by Jason Coffman
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For the last two years, After Dark Films has hosted a horror film “festival” called “8 Films to Die For,” showcasing eight independent and/or foreign films over the course of a weekend in theaters across the US. Last year, Xavier Gens’s Frontier(s) was originally announced as part of the lineup for the fest but was allegedly “banned” from participation—the film was unsurprisingly given an NC-17 rating by the MPAA. So, After Dark decided on an unusual release for the film apart from the “horrorfest.” It was released in a small handful of theaters on Friday, May 9th, and released on DVD the following Tuesday, May 13th. This gave time for more buzz to build and added to the film’s reputation for being another in an increasingly gruesome line of French horror films. Now that it’s finally out here, though, we can see it for what it really is: yet another take on The Texas Chainsaw Massacre, only this time with back-country Nazis instead of the usual inbred monsters.
Frontier(s) opens with its heroine Yasmine (Karina Testa) on the run with her wounded brother Sami (Adel Bencherif) after a bank robbery has gone awry. They’re trying to make their way to a meeting point with Yasmine’s ex-boyfriend Alex (Aurelien Wiik) and the other two thieves Tom (David Saracino) and Farid (Chems Dahmani). These opening scenes take place during intense rioting in Paris following the election of an extreme right-wing president, although whether the robbery is a reaction to this or whether the riots just provided a good opportunity to rob a bank is never addressed. Both groups finally meet only to split up again, with Tom and Farid taking the money out of the city and heading for the border and Yasmine and Alex taking Sami to the hospital. Unfortunately, Tom and Farid choose to stay in a very unfriendly hostel, eventually leading all of the young criminals to confront the depraved, inbred Von Geisler clan: a Nazi officer and his family hiding out deep in the French countryside.
From this point on, Frontier(s) is extremely familiar. This will hardly be a spoiler to anyone who has seen any similar films: The young people meet horrible deaths at the hands of their captors one at a time, with only Yasmine spared similar treatment so she can be tortured some more before the film is over. The only real difference between Frontier(s) and any other take on the “crazy hillbilly” subgenre is the Nazi imagery and the film’s slick presentation. Gens is without question a stylish director (it’s no surprise this film led to his being hired for the Hollywood Hitman adaptation), but his suggestions that the film are about anything other than gory shock and brutal violence with high production values feel less than justified. The fear of a nation run by an extreme right-wing president is definitely valid given France’s recent political history, but there is little to tie that concept to the film’s formulaic genre story.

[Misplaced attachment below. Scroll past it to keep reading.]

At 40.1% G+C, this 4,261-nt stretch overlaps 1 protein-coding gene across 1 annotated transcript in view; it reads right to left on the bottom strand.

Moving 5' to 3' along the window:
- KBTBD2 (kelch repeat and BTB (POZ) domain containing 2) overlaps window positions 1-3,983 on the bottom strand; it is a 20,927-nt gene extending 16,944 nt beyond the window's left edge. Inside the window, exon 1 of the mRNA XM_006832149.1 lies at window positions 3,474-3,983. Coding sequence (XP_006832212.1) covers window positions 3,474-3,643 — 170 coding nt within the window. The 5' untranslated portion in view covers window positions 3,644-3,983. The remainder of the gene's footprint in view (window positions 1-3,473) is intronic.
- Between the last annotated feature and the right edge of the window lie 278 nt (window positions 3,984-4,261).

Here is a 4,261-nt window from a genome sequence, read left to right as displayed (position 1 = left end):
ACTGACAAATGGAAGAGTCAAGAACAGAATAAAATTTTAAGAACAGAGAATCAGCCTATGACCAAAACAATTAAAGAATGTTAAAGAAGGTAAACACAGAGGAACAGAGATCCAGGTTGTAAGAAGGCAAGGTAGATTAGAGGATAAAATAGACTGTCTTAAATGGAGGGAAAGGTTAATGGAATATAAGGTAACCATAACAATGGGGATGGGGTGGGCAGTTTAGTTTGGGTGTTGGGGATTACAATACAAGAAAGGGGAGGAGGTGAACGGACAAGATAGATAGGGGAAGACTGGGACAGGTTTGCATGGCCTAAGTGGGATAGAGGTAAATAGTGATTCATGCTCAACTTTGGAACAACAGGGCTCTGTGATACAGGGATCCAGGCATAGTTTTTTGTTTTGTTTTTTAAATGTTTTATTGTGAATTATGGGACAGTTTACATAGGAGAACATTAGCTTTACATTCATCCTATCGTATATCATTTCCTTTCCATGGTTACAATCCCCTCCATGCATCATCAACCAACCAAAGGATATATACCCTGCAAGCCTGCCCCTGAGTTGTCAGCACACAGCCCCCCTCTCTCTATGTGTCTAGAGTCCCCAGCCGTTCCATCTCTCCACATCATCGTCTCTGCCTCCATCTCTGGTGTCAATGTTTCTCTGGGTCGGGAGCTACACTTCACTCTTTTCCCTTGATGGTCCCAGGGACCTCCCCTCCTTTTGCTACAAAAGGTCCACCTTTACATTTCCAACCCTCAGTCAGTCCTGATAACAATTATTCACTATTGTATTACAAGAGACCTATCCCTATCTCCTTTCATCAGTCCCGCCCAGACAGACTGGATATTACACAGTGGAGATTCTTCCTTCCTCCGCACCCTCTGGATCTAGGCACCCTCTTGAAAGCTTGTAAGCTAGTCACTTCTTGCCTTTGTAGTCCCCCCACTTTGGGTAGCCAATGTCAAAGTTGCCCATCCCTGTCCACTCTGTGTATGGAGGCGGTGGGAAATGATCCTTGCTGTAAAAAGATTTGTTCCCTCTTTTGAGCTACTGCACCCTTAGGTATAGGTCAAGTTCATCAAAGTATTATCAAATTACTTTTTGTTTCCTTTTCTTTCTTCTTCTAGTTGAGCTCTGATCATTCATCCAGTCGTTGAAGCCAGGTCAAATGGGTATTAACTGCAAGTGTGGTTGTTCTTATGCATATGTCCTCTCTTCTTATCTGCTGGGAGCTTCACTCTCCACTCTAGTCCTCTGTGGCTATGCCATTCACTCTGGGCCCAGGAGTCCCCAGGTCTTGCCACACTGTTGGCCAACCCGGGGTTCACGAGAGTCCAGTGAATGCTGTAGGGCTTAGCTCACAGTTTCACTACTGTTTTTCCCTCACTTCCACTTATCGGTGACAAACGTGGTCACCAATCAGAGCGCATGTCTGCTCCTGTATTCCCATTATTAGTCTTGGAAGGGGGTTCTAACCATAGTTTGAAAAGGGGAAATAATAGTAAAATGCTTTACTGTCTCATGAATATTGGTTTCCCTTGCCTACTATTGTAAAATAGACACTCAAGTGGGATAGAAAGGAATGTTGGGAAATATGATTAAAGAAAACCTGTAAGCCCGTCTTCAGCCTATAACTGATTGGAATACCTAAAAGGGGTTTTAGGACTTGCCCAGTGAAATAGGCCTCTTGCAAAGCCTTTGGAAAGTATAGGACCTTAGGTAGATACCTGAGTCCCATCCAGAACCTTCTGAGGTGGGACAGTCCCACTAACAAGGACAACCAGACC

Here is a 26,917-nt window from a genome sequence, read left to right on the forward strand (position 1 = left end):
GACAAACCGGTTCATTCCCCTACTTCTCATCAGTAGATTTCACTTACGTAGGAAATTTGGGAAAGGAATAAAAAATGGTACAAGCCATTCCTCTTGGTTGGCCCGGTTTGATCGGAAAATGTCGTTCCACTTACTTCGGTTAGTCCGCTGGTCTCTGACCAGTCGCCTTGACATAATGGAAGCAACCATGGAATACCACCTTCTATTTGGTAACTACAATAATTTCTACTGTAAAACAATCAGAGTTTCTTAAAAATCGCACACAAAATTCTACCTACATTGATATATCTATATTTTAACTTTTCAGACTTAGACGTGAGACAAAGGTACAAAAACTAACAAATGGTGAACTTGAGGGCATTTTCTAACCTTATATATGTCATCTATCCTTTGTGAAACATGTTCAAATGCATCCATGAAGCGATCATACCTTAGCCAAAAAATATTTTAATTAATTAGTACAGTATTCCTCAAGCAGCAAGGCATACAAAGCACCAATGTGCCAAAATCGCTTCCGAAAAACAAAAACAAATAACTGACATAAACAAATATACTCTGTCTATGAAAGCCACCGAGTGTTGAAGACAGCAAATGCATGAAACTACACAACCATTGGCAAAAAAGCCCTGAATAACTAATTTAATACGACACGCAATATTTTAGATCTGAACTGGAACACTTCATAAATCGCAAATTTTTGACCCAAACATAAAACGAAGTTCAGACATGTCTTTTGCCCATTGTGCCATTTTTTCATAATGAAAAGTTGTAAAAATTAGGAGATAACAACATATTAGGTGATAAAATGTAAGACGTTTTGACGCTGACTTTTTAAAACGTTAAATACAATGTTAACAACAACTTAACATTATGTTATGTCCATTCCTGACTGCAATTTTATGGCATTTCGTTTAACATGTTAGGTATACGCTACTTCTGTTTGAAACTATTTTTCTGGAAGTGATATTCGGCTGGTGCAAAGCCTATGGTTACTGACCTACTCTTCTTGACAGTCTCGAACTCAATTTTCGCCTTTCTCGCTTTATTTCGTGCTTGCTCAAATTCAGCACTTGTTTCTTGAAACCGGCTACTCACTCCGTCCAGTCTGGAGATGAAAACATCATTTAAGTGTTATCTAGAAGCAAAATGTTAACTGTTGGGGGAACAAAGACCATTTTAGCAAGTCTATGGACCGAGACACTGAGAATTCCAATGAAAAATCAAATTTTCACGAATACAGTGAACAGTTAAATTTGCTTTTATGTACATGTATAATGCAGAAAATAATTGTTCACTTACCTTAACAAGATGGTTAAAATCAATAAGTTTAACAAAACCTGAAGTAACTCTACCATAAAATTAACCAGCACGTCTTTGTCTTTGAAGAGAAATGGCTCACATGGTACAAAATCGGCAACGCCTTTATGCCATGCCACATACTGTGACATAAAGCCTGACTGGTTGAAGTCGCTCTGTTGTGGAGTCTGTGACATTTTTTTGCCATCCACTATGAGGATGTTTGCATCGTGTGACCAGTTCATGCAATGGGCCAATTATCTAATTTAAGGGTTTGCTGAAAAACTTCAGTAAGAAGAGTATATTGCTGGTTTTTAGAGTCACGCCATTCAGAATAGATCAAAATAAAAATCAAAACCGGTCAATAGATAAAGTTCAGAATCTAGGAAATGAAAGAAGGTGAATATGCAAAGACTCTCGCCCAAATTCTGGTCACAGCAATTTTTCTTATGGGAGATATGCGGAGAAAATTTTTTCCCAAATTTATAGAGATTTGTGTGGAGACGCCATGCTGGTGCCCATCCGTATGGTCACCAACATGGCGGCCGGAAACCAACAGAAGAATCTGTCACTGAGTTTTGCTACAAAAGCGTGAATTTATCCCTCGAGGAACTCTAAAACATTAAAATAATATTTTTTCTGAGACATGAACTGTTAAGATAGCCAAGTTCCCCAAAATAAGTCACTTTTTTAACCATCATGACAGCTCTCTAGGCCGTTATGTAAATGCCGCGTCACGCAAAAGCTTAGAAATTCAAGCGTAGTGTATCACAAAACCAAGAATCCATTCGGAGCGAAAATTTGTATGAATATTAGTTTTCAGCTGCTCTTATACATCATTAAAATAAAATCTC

However, hype and nods to political commentary aside, Frontier(s) is a pretty effective horror film. The villains are extremely creepy, and one member of the Von Geisler family, Eva (Maud Forget), compels an unsettling sympathy. The performances otherwise are pretty standard across the board for this type of film, although Karina Testa is particularly convincing as the traumatized Yasmine, giving the film a strong center character to anchor the atrocities. The gore effects are excellent and convincing, although in the same year as the terrifying Inside (A L’interieur) they’re not as shocking as they probably would have been otherwise. The film’s nearly fanatical adherence to the structure of its predecessors actually works in its favor, as opposed to the awkward post-modern “twist” of the very similar High Tension, the film widely regarded as the kick-off of the current French horror boom. Hardcore horror fans will find a lot to like about Frontier(s), but anyone going in expecting another groundbreaking French horror film will likely be disappointed. In the case of Frontier(s), the only thing really innovative about it was its US distribution plan.
Frontier(s) was released on DVD 13 May. The disc has no extra features aside from trailers for other After Dark/Lionsgate films, including a trailer for High Tension. Strangely, the trailer is dubbed in English.
Jason Coffman is a freelance writer and film critic in Chicago.
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